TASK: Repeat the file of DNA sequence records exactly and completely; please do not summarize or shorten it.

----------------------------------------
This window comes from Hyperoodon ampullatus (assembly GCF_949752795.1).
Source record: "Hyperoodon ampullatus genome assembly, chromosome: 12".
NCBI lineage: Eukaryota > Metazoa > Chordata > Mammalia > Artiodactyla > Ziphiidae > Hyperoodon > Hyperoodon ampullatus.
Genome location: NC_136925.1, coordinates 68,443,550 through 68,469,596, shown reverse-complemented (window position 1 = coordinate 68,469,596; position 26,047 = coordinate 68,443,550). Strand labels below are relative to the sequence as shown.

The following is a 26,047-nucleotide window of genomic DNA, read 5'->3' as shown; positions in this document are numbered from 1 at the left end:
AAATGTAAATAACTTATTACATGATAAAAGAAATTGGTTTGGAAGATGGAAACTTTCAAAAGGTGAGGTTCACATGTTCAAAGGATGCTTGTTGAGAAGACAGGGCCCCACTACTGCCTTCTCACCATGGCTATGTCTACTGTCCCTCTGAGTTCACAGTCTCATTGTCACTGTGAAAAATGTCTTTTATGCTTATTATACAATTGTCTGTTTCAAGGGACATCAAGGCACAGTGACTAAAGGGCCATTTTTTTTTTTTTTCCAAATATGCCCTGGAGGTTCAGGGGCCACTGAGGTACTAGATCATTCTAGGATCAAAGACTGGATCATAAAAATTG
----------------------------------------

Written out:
This window comes from Hyperoodon ampullatus (assembly GCF_949752795.1).
Source record: "Hyperoodon ampullatus genome assembly, chromosome: 12".
NCBI lineage: Eukaryota > Metazoa > Chordata > Mammalia > Artiodactyla > Ziphiidae > Hyperoodon > Hyperoodon ampullatus.
Genome location: NC_136925.1, coordinates 68,443,550 through 68,469,596, shown reverse-complemented (window position 1 = coordinate 68,469,596; position 26,047 = coordinate 68,443,550). Strand labels below are relative to the sequence as shown.

The following is a 26,047-nucleotide window of genomic DNA, read 5'->3' as shown; positions in this document are numbered from 1 at the left end:
AAATGTAAATAACTTATTACATGATAAAAGAAATTGGTTTGGAAGATGGAAACTTTCAAAAGGTGAGGTTCACATGTTCAAAGGATGCTTGTTGAGAAGACAGGGCCCCACTACTGCCTTCTCACCATGGCTATGTCTACTGTCCCTCTGAGTTCACAGTCTCATTGTCACTGTGAAAAATGTCTTTTATGCTTATTATACAATTGTCTGTTTCAAGGGACATCAAGGCACAGTGACTAAAGGGCCATTTTTTTTTTTTTTCCAAATATGCCCTGGAGGTTCAGGGGCCACTGAGGTACTAGATCATTCTAGGATCAAAGACTGGATCATAAAAATTG